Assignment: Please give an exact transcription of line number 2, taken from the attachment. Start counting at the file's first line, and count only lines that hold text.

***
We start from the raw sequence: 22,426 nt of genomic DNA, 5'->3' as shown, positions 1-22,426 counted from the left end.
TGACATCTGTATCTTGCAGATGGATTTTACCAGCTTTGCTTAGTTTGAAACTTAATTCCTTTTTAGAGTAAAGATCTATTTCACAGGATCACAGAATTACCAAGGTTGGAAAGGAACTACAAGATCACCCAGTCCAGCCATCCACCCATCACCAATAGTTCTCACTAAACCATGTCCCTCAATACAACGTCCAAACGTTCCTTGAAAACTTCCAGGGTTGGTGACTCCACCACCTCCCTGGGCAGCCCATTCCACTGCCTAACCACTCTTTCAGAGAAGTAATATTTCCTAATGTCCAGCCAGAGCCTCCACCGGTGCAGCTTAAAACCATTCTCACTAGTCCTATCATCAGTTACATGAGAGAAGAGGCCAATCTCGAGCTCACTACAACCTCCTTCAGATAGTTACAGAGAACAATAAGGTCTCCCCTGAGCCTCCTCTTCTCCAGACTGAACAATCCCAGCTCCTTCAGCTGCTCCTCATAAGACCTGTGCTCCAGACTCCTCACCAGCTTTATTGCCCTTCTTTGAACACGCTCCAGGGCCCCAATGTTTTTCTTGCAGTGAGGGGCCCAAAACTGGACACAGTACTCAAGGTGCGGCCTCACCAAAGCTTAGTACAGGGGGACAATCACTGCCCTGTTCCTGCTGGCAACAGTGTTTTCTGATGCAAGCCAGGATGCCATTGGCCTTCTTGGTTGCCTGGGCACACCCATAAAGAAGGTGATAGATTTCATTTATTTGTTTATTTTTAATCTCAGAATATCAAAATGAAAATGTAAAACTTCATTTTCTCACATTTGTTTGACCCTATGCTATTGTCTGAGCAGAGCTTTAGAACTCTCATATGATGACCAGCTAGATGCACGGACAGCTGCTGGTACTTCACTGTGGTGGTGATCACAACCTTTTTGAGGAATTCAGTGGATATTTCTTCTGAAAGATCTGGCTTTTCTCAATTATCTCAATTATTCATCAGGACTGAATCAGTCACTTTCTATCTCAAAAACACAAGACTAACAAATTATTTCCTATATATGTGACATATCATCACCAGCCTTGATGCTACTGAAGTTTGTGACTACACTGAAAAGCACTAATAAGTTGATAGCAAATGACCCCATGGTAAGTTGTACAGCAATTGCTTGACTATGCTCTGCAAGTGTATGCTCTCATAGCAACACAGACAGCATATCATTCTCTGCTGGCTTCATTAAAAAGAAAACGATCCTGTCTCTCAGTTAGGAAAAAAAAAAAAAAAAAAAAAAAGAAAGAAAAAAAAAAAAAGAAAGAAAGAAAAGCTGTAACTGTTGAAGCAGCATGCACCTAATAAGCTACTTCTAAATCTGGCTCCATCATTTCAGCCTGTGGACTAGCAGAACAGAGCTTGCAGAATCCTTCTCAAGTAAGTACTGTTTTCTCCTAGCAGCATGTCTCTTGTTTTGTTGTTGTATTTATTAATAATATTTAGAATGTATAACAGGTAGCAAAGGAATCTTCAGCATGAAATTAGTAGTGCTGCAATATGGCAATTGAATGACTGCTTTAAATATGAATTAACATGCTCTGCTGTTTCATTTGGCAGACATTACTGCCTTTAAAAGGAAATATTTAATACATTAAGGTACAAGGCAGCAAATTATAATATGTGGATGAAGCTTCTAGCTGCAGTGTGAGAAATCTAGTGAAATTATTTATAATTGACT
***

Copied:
TGACATCTGTATCTTGCAGATGGATTTTACCAGCTTTGCTTAGTTTGAAACTTAATTCCTTTTTAGAGTAAAGATCTATTTCACAGGATCACAGAATTACCAAGGTTGGAAAGGAACTACAAGATCACCCAGTCCAGCCATCCACCCATCACCAATAGTTCTCACTAAACCATGTCCCTCAATACAACGTCCAAACGTTCCTTGAAAACTTCCAGGGTTGGTGACTCCACCACCTCCCTGGGCAGCCCATTCCACTGCCTAACCACTCTTTCAGAGAAGTAATATTTCCTAATGTCCAGCCAGAGCCTCCACCGGTGCAGCTTAAAACCATTCTCACTAGTCCTATCATCAGTTACATGAGAGAAGAGGCCAATCTCGAGCTCACTACAACCTCCTTCAGATAGTTACAGAGAACAATAAGGTCTCCCCTGAGCCTCCTCTTCTCCAGACTGAACAATCCCAGCTCCTTCAGCTGCTCCTCATAAGACCTGTGCTCCAGACTCCTCACCAGCTTTATTGCCCTTCTTTGAACACGCTCCAGGGCCCCAATGTTTTTCTTGCAGTGAGGGGCCCAAAACTGGACACAGTACTCAAGGTGCGGCCTCACCAAAGCTTAGTACAGGGGGACAATCACTGCCCTGTTCCTGCTGGCAACAGTGTTTTCTGATGCAAGCCAGGATGCCATTGGCCTTCTTGGTTGCCTGGGCACACCCATAAAGAAGGTGATAGATTTCATTTATTTGTTTATTTTTAATCTCAGAATATCAAAATGAAAATGTAAAACTTCATTTTCTCACATTTGTTTGACCCTATGCTATTGTCTGAGCAGAGCTTTAGAACTCTCATATGATGACCAGCTAGATGCACGGACAGCTGCTGGTACTTCACTGTGGTGGTGATCACAACCTTTTTGAGGAATTCAGTGGATATTTCTTCTGAAAGATCTGGCTTTTCTCAATTATCTCAATTATTCATCAGGACTGAATCAGTCACTTTCTATCTCAAAAACACAAGACTAACAAATTATTTCCTATATATGTGACATATCATCACCAGCCTTGATGCTACTGAAGTTTGTGACTACACTGAAAAGCACTAATAAGTTGATAGCAAATGACCCCATGGTAAGTTGTACAGCAATTGCTTGACTATGCTCTGCAAGTGTATGCTCTCATAGCAACACAGACAGCATATCATTCTCTGCTGGCTTCATTAAAAAGAAAACGATCCTGTCTCTCAGTTAGGAAAAAAAAAAAAAAAAAAAAAAAGAAAGAAAAAAAAAAAAAGAAAGAAAGAAAAGCTGTAACTGTTGAAGCAGCATGCACCTAATAAGCTACTTCTAAATCTGGCTCCATCATTTCAGCCTGTGGACTAGCAGAACAGAGCTTGCAGAATCCTTCTCAAGTAAGTACTGTTTTCTCCTAGCAGCATGTCTCTTGTTTTGTTGTTGTATTTATTAATAATATTTAGAATGTATAACAGGTAGCAAAGGAATCTTCAGCATGAAATTAGTAGTGCTGCAATATGGCAATTGAATGACTGCTTTAAATATGAATTAACATGCTCTGCTGTTTCATTTGGCAGACATTACTGCCTTTAAAAGGAAATATTTAATACATTAAGGTACAAGGCAGCAAATTATAATATGTGGATGAAGCTTCTAGCTGCAGTGTGAGAAATCTAGTGAAATTATTTATAATTGACT